In my case a low rate interest only loan. Please post your stories involving same or simular experiences with Master Countrywide Homeloans and Overseer Landsafe Appraisers

    Jersey City, New Jersey

  5. I’m in the exact same situation and I’m a bit ticked off at both Countrywide (now Bank of America), having paid down my mortgage to 78% of the original mortgage value. I’m concerned that the value of my condo has gone down a bit due to the market meltdown.

    What ended up happening in your situation? Did you file a complaint with FTC or did you pay the $130 and got the PMI removed after all?

  6. I have recently had an appraisal for PMI removal. My new LTV raito was at 73%. Well Fargo says I am not eleigible for removal because although I have made 15,000 in improvements they must be structural. Meaning that I increase the size of my home by adding on a room. The fact that there were holes in the walls, ceiling and no floors. This was the reason for the lower apprasial in the first place.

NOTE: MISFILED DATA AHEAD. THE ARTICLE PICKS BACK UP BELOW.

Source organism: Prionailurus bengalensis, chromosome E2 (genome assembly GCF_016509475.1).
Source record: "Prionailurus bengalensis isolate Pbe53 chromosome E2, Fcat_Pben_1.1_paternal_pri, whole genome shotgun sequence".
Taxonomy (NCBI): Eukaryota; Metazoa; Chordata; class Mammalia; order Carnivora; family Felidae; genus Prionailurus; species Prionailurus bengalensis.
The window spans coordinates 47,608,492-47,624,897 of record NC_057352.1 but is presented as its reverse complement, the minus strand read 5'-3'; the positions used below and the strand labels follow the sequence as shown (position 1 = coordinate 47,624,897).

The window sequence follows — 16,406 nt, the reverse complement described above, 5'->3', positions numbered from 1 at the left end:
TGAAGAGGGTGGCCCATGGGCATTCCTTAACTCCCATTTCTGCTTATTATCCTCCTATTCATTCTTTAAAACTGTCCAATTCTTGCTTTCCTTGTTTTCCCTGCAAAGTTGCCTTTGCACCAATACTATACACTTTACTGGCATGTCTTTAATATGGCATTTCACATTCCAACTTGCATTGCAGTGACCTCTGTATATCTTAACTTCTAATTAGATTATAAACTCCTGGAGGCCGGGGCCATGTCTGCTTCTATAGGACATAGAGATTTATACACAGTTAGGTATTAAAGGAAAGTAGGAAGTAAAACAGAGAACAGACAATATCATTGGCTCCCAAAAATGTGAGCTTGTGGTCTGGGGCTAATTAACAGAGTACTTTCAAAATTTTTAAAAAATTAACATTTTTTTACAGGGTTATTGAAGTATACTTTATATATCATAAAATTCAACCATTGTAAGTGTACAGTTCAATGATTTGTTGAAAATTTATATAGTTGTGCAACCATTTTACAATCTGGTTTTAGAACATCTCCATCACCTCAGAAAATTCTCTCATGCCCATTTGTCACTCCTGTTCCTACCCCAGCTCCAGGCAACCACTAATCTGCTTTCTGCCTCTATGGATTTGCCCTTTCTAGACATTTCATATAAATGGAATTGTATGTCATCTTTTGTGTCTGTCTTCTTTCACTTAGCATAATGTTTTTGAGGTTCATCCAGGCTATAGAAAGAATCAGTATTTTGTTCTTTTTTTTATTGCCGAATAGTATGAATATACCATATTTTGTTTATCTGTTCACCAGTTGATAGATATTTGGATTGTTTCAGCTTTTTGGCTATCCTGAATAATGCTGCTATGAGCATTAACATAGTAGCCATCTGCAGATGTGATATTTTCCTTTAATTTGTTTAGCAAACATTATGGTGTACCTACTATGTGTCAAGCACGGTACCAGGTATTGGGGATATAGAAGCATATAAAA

Now, they say none of that counts.

  7. @ Brainy Smurf –

    Thanks, I read up on your latest blog to see your latest updates. 🙂

    Unfortunately, I’m at the exact same situation as you. I’m already down to 78% of the original loan value, but they won’t cancel it without a COV. Else, I’ll have to pay PMI until probably around 2016 (or some good number of years away).

    Had I known that removing PMI was such a hassle, I would’ve just done a piggyback loan instead. Refinancing is costly as well, not to mention that the value has probably gone down a bit due to the RE markets.

    Since I’m paying an extra $95/month, I will do to the COV to see how far off the numbers are. If it’s not that far off, I plan to pay off the difference just to get rid of the PMI. I’m just super ticked off the Countrywide and BOA for making the process so complicated. I’ll post updates when I have more info, as the cost savings are worth pursuing.

    Good luck to you as well, if you choose to continue with the PMI battle!